If you aren’t familiar with Dubois, please be assured that you can buy plenty of groceries and hardware supplies in town, and it’s even easy to find a cafe latte. And by that other criterion of remoteness, Internet access, Dubois is marvellously well-connected. You feel the remoteness mostly by your proximity to all that wilderness.

Speaking of which, there is one remoteness criterion Dubois can legitimately claim without dispute: It is TwoOceanPasscloser than any other town in the United States to the spot in the lower 48 that is most remote from any road, and therefore reachable only on foot or by horseback. This is Two Ocean Plateau in the southeastern corner of Yellowstone Park.

This spot has been designated by the United States Geological Service as the location in the “coterminous” United States that is most distant from any road (the trailhead is at Moran, an unincorporated community). Dubois is 44.1 miles from Two Ocean Pass as the crow flies, and the plateau is farther north. Jackson is 48.8 miles away.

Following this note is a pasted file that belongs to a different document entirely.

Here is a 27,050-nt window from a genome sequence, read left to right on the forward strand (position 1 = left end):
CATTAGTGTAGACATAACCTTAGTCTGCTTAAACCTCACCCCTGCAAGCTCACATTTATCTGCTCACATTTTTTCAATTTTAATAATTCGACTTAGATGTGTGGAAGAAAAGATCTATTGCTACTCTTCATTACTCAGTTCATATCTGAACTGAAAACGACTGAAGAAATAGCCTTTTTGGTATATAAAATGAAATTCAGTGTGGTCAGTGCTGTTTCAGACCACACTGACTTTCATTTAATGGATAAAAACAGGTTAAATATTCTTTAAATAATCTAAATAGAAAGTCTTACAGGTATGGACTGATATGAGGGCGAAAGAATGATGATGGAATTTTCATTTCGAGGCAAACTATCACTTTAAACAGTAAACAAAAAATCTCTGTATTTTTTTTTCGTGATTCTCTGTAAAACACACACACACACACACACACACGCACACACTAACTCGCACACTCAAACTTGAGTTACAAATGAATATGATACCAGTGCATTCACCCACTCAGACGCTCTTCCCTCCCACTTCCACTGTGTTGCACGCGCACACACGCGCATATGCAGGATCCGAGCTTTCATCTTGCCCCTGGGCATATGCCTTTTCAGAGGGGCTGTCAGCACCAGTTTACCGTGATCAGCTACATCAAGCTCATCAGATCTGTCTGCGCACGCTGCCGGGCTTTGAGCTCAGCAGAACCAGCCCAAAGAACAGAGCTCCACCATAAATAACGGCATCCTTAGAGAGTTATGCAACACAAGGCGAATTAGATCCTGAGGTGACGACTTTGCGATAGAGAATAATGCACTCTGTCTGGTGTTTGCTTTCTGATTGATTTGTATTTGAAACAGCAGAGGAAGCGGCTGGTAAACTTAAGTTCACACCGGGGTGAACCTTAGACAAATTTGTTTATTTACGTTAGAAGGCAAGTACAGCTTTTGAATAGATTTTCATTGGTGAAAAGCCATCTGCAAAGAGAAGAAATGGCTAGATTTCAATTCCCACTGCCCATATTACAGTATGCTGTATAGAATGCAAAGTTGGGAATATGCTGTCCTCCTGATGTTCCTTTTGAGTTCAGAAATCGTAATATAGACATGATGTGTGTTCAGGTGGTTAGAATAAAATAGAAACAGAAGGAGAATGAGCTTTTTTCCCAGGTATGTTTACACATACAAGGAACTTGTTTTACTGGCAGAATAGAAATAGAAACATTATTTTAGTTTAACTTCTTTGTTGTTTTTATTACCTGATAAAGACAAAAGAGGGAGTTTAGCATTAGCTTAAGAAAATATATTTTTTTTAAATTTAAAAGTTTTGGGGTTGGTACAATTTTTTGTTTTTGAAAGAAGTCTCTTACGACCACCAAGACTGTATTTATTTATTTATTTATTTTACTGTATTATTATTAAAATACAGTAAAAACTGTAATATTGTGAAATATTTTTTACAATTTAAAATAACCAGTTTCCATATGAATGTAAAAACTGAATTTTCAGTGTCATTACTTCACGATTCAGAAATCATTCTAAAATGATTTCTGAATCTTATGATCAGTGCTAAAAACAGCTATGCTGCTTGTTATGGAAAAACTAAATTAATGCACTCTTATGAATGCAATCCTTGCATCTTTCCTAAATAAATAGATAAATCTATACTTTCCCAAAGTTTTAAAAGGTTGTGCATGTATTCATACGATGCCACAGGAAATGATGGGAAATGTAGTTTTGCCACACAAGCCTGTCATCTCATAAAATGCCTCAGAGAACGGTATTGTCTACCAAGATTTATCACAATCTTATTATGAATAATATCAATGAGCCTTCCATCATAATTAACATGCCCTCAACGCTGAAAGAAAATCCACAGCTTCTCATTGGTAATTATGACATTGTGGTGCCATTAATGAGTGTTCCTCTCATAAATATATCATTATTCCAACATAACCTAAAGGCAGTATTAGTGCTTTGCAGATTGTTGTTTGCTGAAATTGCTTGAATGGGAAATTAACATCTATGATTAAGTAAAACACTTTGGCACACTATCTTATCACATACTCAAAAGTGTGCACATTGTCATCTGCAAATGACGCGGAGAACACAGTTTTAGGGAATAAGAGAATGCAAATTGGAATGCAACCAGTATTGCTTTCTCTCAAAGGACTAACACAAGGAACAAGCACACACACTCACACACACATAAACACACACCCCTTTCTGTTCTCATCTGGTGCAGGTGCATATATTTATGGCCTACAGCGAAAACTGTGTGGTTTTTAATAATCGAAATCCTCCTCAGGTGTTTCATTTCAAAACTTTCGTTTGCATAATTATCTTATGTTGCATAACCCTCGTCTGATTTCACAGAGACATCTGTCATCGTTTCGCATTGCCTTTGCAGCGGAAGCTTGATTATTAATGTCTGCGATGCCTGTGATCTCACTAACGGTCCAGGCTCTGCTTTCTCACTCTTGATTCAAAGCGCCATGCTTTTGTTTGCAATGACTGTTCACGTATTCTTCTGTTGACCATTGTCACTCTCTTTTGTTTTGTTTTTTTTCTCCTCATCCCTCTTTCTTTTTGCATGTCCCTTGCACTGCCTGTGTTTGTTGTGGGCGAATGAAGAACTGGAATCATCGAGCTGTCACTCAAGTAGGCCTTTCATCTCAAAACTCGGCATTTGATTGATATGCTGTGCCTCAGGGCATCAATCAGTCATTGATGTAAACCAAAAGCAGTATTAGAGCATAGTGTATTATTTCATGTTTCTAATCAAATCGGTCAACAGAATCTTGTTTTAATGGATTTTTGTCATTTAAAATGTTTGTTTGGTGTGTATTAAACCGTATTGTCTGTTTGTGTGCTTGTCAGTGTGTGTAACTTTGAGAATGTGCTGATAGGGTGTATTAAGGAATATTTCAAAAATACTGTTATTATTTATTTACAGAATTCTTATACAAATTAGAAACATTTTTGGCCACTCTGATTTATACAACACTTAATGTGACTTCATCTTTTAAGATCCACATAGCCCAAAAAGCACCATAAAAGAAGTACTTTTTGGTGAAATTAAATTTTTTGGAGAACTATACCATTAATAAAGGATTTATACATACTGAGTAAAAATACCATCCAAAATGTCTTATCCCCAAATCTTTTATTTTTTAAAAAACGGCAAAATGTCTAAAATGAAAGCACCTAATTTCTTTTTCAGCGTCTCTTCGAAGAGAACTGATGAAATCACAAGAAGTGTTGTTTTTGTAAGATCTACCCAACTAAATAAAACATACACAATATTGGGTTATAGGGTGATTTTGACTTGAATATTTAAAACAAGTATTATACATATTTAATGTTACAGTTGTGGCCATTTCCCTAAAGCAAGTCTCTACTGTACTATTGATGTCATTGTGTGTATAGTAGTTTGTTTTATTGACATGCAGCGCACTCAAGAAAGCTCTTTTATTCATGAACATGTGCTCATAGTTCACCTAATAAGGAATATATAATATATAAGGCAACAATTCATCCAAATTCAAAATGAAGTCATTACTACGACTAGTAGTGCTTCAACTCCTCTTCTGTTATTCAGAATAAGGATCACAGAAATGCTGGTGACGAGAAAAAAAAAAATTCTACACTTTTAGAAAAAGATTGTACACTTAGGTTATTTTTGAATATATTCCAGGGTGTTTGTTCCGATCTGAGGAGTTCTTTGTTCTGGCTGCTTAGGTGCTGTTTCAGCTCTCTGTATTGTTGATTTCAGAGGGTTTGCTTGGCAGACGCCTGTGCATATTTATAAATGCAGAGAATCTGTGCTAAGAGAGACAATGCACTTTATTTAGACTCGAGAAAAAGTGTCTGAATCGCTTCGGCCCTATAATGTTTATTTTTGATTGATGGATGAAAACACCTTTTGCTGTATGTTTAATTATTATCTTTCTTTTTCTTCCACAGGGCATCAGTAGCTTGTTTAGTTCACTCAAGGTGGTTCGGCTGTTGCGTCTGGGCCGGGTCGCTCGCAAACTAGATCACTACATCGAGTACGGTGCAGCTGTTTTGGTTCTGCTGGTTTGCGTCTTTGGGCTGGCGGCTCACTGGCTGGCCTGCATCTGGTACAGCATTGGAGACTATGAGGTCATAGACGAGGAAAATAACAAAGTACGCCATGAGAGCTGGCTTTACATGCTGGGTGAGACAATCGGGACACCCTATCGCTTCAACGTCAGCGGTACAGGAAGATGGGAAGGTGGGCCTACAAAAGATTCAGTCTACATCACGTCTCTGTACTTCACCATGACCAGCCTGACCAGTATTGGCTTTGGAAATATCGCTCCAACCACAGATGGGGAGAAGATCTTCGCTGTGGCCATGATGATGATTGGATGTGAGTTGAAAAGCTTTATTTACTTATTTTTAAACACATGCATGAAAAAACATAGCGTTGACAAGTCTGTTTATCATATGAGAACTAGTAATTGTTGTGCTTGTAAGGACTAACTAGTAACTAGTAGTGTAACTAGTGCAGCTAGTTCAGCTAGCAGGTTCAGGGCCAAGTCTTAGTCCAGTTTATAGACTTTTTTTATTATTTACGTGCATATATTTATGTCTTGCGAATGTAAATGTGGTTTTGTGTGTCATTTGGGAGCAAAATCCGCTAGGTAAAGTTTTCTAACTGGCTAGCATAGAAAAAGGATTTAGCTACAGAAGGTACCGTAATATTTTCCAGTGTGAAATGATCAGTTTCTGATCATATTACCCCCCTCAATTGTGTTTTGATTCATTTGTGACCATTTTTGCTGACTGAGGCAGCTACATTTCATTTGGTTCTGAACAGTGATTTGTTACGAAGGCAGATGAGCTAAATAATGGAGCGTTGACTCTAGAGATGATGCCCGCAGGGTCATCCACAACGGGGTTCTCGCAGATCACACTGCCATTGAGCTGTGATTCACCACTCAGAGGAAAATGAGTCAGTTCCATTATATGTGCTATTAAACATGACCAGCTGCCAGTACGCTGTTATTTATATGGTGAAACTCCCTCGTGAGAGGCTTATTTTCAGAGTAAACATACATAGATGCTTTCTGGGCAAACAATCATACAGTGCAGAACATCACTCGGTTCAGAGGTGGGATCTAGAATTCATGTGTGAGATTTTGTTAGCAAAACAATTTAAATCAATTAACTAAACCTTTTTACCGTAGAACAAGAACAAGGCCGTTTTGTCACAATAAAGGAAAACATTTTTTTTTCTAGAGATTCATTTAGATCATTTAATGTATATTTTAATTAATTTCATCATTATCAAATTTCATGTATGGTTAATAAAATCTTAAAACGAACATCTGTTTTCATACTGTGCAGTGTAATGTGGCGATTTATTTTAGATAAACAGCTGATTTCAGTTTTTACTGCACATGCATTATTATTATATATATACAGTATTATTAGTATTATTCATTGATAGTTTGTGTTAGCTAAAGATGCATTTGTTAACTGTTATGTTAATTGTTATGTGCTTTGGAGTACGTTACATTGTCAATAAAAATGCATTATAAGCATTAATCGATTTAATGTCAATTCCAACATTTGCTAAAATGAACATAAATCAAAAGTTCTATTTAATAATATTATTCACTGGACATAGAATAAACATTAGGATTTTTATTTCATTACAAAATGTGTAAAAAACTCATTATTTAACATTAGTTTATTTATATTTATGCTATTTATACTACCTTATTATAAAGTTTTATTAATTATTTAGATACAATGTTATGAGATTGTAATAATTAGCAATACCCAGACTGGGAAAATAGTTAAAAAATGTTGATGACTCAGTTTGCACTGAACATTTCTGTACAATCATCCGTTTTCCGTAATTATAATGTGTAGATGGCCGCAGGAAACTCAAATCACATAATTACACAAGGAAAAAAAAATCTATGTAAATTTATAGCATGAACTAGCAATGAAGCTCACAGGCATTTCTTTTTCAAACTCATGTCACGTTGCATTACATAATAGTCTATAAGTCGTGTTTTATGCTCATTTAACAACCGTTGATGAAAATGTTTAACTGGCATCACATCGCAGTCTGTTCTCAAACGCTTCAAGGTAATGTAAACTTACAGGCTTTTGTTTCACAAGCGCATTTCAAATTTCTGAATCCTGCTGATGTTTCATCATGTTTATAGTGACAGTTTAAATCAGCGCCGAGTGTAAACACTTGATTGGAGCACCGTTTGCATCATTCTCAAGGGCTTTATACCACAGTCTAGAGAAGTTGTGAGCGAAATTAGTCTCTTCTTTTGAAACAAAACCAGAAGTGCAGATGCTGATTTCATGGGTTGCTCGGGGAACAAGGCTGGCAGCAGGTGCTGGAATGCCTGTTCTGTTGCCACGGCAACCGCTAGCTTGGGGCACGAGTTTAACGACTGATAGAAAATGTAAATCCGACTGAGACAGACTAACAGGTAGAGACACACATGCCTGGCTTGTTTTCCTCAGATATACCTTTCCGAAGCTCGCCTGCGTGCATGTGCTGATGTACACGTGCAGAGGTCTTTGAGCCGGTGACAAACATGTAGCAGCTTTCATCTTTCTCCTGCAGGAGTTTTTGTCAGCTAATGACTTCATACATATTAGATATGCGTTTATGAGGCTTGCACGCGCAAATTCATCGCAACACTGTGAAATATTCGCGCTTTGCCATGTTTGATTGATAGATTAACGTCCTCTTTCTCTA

There is one criterion for remoteness by which Dubois fails miserably. The residents are hardly remote in their behavior toward other people. It’s one of the friendliest places I’ve ever encountered, which is one reason we go all that way to get there.

@ Lois Wingerson, 2016

You can sign up at the top of the right column to see new posts on LivingDubois via email.